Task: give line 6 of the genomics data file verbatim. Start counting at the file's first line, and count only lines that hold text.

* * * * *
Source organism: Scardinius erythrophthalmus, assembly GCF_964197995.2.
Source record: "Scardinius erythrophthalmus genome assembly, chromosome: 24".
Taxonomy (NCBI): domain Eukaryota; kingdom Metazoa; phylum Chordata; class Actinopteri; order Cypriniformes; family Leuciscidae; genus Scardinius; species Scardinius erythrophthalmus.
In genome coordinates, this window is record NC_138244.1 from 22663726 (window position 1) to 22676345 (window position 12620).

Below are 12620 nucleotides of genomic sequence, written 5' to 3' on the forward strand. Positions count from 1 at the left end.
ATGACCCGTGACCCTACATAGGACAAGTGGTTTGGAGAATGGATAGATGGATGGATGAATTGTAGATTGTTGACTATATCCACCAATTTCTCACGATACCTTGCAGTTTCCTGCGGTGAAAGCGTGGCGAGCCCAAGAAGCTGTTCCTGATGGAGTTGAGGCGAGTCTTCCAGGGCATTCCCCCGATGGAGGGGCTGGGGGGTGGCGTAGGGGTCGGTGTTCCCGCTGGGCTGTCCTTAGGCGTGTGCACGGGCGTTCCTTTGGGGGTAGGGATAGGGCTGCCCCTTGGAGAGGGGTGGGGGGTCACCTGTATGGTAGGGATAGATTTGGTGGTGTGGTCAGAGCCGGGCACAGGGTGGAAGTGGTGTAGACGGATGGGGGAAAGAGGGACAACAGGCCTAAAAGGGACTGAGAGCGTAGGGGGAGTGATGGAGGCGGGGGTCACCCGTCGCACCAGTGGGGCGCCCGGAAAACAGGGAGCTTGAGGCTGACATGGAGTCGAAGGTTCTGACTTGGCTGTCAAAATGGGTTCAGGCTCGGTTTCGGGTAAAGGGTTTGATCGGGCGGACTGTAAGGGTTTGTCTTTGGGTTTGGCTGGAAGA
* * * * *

ATGACCCGTGACCCTACATAGGACAAGTGGTTTGGAGAATGGATAGATGGATGGATGAATTGTAGATTGTTGACTATATCCACCAATTTCTCACGATACCTTGCAGTTTCCTGCGGTGAAAGCGTGGCGAGCCCAAGAAGCTGTTCCTGATGGAGTTGAGGCGAGTCTTCCAGGGCATTCCCCCGATGGAGGGGCTGGGGGGTGGCGTAGGGGTCGGTGTTCCCGCTGGGCTGTCCTTAGGCGTGTGCACGGGCGTTCCTTTGGGGGTAGGGATAGGGCTGCCCCTTGGAGAGGGGTGGGGGGTCACCTGTATGGTAGGGATAGATTTGGTGGTGTGGTCAGAGCCGGGCACAGGGTGGAAGTGGTGTAGACGGATGGGGGAAAGAGGGACAACAGGCCTAAAAGGGACTGAGAGCGTAGGGGGAGTGATGGAGGCGGGGGTCACCCGTCGCACCAGTGGGGCGCCCGGAAAACAGGGAGCTTGAGGCTGACATGGAGTCGAAGGTTCTGACTTGGCTGTCAAAATGGGTTCAGGCTCGGTTTCGGGTAAAGGGTTTGATCGGGCGGACTGTAAGGGTTTGTCTTTGGGTTTGGCTGGAAGA